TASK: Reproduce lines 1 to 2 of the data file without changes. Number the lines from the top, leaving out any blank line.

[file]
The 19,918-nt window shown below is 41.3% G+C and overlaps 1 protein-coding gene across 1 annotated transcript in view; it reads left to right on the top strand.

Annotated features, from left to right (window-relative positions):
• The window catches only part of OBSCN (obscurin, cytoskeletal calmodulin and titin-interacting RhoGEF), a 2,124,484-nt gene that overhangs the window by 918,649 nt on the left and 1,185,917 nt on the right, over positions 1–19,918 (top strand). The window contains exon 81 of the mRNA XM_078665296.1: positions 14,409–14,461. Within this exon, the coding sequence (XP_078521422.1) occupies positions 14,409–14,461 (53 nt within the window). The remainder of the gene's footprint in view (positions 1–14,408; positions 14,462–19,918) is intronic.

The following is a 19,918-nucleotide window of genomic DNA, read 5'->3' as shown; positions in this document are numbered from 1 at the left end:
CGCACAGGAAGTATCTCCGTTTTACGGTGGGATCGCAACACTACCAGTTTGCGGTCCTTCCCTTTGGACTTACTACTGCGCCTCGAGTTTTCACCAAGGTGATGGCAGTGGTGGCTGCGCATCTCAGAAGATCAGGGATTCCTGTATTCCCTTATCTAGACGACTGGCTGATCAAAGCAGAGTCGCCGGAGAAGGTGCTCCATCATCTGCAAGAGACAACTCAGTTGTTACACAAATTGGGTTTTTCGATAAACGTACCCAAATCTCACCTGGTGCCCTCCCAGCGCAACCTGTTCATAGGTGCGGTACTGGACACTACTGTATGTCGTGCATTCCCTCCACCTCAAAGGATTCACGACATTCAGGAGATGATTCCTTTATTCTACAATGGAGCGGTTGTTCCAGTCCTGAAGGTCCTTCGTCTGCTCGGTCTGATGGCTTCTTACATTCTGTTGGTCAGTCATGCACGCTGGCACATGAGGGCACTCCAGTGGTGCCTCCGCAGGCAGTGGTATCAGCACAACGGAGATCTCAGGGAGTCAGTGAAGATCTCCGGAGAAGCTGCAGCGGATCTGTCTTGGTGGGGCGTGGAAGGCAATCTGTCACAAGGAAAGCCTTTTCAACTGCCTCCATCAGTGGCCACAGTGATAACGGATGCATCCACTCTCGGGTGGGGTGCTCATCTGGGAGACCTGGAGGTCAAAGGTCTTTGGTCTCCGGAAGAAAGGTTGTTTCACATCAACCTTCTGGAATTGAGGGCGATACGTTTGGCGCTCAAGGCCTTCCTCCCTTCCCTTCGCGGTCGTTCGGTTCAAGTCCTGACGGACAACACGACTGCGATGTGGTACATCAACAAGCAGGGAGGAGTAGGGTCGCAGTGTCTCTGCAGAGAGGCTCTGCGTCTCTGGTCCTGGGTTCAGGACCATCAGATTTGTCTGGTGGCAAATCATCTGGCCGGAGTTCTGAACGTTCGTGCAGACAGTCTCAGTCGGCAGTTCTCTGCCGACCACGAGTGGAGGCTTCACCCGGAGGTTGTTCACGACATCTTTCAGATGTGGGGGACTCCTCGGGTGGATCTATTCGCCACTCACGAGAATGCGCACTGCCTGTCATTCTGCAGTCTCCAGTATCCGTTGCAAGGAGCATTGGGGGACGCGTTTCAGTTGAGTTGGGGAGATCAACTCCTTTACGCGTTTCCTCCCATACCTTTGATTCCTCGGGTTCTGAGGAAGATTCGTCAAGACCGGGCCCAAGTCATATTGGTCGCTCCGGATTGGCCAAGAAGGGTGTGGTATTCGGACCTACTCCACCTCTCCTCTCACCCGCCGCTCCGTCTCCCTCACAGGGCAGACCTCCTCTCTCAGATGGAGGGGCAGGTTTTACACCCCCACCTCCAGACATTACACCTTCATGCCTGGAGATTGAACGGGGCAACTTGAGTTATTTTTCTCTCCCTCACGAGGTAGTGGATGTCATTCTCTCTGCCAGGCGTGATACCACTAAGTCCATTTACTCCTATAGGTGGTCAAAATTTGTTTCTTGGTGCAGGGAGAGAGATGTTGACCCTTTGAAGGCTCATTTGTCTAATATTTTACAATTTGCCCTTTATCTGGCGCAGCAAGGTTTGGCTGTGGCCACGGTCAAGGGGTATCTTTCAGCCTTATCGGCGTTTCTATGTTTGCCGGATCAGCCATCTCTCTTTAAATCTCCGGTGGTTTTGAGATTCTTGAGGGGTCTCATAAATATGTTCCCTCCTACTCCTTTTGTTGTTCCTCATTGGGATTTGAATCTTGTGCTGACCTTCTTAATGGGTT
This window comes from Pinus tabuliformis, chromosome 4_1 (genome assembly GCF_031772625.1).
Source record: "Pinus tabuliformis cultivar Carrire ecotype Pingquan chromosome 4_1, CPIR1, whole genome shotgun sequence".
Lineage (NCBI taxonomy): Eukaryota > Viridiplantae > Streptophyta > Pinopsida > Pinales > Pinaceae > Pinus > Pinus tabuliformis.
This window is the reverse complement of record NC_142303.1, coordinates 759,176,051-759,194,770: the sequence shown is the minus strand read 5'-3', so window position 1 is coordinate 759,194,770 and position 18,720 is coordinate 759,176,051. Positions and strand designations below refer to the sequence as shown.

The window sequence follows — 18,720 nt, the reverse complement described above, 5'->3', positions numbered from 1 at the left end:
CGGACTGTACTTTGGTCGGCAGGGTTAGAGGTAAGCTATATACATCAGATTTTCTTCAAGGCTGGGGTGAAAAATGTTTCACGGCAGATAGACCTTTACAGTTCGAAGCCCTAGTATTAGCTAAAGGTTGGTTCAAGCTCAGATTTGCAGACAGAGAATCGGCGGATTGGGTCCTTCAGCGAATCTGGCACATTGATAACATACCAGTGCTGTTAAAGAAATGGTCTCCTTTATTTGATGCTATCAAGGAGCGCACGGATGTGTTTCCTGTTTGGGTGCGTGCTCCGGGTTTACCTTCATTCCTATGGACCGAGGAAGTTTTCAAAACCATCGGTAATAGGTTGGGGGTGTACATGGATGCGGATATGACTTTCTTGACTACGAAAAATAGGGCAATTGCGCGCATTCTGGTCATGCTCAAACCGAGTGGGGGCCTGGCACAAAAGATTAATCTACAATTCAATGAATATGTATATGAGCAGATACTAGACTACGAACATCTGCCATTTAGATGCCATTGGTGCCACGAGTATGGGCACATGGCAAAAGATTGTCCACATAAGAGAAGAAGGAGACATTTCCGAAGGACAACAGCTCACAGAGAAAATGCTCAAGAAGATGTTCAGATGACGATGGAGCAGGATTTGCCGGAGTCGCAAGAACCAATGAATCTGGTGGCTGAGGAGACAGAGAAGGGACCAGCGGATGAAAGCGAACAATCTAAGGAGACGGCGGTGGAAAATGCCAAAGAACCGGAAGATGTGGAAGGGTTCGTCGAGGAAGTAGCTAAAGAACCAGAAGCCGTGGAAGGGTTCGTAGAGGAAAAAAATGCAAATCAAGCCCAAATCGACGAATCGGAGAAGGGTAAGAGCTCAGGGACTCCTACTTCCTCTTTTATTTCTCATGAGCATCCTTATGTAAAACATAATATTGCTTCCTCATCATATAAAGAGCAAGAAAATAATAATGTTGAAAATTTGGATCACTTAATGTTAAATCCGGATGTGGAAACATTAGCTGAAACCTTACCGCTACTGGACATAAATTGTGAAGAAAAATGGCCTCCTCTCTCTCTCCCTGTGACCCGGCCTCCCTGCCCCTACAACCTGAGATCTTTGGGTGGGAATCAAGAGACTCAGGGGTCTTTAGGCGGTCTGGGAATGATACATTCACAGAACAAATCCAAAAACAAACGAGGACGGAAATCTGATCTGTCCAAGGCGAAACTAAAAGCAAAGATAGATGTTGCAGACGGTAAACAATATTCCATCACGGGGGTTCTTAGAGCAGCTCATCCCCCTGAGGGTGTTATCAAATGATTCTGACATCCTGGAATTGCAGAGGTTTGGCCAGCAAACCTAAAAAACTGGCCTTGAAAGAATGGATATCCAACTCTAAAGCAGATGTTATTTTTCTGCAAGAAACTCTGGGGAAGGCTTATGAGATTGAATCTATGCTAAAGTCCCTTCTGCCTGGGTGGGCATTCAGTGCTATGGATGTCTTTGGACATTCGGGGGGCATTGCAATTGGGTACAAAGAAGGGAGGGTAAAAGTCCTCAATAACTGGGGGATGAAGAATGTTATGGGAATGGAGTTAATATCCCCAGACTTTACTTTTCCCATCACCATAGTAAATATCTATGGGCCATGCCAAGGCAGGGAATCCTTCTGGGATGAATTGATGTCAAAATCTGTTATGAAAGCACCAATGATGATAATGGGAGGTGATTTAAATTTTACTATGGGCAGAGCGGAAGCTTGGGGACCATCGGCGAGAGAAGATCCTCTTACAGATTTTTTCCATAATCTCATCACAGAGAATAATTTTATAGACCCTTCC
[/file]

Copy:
The 19,918-nt window shown below is 41.3% G+C and overlaps 1 protein-coding gene across 1 annotated transcript in view; it reads left to right on the top strand.

Annotated features, from left to right (window-relative positions):